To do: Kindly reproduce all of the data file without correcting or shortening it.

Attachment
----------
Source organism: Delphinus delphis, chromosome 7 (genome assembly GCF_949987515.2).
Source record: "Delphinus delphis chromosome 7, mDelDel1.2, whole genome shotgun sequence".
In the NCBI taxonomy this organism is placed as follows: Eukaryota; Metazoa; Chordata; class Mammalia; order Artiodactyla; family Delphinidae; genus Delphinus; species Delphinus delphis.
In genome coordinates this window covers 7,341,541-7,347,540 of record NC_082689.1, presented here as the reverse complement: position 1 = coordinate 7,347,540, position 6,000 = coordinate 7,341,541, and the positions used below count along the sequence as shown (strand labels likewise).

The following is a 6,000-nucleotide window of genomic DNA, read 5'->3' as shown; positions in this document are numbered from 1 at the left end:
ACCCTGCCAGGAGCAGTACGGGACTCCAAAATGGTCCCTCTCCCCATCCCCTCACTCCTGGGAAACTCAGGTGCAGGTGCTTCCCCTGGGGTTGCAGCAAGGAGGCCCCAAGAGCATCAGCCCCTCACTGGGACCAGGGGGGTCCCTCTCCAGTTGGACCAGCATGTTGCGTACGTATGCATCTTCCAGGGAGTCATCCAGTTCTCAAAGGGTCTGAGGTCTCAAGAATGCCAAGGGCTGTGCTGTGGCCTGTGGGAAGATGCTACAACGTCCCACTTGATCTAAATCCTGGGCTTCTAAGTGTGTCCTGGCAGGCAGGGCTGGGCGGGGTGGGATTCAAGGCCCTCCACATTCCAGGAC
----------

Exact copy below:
Source organism: Delphinus delphis, chromosome 7 (genome assembly GCF_949987515.2).
Source record: "Delphinus delphis chromosome 7, mDelDel1.2, whole genome shotgun sequence".
In the NCBI taxonomy this organism is placed as follows: Eukaryota; Metazoa; Chordata; class Mammalia; order Artiodactyla; family Delphinidae; genus Delphinus; species Delphinus delphis.
In genome coordinates this window covers 7,341,541-7,347,540 of record NC_082689.1, presented here as the reverse complement: position 1 = coordinate 7,347,540, position 6,000 = coordinate 7,341,541, and the positions used below count along the sequence as shown (strand labels likewise).

The following is a 6,000-nucleotide window of genomic DNA, read 5'->3' as shown; positions in this document are numbered from 1 at the left end:
ACCCTGCCAGGAGCAGTACGGGACTCCAAAATGGTCCCTCTCCCCATCCCCTCACTCCTGGGAAACTCAGGTGCAGGTGCTTCCCCTGGGGTTGCAGCAAGGAGGCCCCAAGAGCATCAGCCCCTCACTGGGACCAGGGGGGTCCCTCTCCAGTTGGACCAGCATGTTGCGTACGTATGCATCTTCCAGGGAGTCATCCAGTTCTCAAAGGGTCTGAGGTCTCAAGAATGCCAAGGGCTGTGCTGTGGCCTGTGGGAAGATGCTACAACGTCCCACTTGATCTAAATCCTGGGCTTCTAAGTGTGTCCTGGCAGGCAGGGCTGGGCGGGGTGGGATTCAAGGCCCTCCACATTCCAGGAC